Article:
A 10-year-old boy, the star pitcher for the Salt Lake City Little League Baseball team, had a sore throat about 2 weeks ago but did not tell anyone because he was afraid that he would miss the playoffs. Because several children have been diagnosed with rheumatic fever in the area, his mother is worried that he may be at risk as well. You tell her that several criteria must be met to make the diagnosis but that the most common finding is which of the following?

a.Carditis

b.Arthralgia

c.Erythema marginatum

d.Chorea

e.Subcutaneous nodules
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Answer / Explanation:


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The answer is b, Arthralgia.

It is often difficult to establish a diagnosis of rheumatic fever because no single clinical manifestation or laboratory test is confirmatory. However, it is important to make an accurate diagnosis because of the need to treat the acute problems promptly and effectively and to institute long-term antibiotic prophylaxis to prevent recurrences.

To assist in diagnosis, the American Heart Association identified a set of major and minor standards relating to the manifestations of the disease, called the Jones criteria (modified), and recommends that these criteria be applied in the diagnosis of every patient with possible rheumatic fever. The major criteria are carditis, arthritis, erythema marginatum, chorea, and subcutaneous nodules.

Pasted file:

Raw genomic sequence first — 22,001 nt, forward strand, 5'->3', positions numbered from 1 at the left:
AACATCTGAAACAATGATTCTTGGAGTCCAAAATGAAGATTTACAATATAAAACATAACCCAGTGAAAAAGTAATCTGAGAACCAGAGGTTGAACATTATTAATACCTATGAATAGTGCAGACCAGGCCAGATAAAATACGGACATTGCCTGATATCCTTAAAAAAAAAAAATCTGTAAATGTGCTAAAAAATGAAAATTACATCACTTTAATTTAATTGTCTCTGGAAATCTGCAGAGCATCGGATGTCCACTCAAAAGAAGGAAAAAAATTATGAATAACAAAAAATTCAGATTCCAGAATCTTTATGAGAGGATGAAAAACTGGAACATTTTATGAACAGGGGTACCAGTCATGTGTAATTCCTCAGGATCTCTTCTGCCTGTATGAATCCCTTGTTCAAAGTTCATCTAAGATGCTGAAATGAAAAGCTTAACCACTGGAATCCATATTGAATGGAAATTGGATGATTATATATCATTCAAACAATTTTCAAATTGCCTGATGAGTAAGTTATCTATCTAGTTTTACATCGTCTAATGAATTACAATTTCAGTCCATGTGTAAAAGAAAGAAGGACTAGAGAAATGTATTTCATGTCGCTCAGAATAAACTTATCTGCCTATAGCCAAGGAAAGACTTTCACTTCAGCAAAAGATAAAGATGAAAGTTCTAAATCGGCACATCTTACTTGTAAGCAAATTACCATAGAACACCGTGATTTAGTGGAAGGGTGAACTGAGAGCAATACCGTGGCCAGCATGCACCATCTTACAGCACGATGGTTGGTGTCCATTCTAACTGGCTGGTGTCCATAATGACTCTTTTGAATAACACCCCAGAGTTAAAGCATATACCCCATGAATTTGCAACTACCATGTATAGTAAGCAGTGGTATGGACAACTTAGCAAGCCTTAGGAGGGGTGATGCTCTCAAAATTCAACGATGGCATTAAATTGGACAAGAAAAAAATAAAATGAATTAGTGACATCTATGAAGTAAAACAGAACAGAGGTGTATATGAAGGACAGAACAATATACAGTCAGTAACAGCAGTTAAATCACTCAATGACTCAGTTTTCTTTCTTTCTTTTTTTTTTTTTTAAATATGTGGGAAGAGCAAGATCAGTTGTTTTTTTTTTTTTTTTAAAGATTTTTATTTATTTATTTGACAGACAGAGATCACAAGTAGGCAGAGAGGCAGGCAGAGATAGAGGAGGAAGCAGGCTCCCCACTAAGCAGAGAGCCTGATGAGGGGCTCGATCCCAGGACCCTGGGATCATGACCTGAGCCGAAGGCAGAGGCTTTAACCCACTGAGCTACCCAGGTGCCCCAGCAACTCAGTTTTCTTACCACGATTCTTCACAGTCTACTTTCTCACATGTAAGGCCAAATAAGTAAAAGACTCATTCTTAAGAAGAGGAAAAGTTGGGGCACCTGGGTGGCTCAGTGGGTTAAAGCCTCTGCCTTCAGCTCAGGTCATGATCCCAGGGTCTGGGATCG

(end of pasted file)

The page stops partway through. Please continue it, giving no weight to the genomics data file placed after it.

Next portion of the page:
The minor criteria are arthralgia (joint pain with no objective findings), fever or history of rheumatic fever, increased erythrocyte sedimentation rate (ESR), positive C-reactive protein, increased WBC and anemia, and prolonged PR and QT intervals on ECG. To make the diagnosis of rheumatic fever, the following criteria should be met: 2 major manifestations; 1 major and 2 minor manifestations plus strong evidence of a preceding group A beta-hemolytic streptococcal infection (culture, rapid antigen-antibody rise or elevation); or scarlet fever.
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